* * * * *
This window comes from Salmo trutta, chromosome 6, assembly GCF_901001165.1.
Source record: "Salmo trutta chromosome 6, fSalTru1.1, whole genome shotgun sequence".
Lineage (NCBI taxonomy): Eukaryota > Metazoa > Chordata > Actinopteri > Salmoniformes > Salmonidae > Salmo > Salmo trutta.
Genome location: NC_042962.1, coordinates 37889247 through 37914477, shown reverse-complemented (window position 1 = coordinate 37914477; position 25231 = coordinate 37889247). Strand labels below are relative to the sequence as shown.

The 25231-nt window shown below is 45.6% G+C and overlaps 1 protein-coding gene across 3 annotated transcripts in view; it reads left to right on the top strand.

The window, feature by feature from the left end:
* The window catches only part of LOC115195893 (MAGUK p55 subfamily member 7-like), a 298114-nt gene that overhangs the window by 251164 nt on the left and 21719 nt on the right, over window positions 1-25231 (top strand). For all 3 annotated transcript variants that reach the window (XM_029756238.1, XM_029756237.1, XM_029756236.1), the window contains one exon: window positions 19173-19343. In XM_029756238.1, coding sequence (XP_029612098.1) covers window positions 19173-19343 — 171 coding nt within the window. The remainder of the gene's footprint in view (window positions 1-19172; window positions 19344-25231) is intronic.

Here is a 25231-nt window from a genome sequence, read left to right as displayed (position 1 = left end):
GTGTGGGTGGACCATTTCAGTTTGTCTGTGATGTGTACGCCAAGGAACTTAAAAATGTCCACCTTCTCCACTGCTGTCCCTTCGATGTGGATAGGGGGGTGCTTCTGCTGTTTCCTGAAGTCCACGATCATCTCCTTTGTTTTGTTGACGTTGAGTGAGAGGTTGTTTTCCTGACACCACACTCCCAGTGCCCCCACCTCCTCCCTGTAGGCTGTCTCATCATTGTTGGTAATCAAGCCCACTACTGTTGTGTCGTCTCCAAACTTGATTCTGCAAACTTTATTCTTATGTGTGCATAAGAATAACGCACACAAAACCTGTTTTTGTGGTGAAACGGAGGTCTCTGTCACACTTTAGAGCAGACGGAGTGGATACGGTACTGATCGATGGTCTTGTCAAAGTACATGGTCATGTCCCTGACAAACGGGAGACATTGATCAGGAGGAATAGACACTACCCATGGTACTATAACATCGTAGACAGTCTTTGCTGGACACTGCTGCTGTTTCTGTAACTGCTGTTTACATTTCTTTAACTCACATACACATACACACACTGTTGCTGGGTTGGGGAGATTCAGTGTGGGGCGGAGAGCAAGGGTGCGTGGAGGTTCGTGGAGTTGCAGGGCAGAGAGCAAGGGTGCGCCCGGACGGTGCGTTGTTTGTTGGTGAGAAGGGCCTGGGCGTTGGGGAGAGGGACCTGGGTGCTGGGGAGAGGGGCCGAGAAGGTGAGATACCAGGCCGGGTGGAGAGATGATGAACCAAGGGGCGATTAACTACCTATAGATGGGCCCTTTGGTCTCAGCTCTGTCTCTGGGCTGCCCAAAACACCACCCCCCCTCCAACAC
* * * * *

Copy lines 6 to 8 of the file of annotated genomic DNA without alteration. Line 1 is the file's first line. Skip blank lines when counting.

The window, feature by feature from the left end:
* The window catches only part of LOC115195893 (MAGUK p55 subfamily member 7-like), a 298114-nt gene that overhangs the window by 251164 nt on the left and 21719 nt on the right, over window positions 1-25231 (top strand). For all 3 annotated transcript variants that reach the window (XM_029756238.1, XM_029756237.1, XM_029756236.1), the window contains one exon: window positions 19173-19343. In XM_029756238.1, coding sequence (XP_029612098.1) covers window positions 19173-19343 — 171 coding nt within the window. The remainder of the gene's footprint in view (window positions 1-19172; window positions 19344-25231) is intronic.

Here is a 25231-nt window from a genome sequence, read left to right as displayed (position 1 = left end):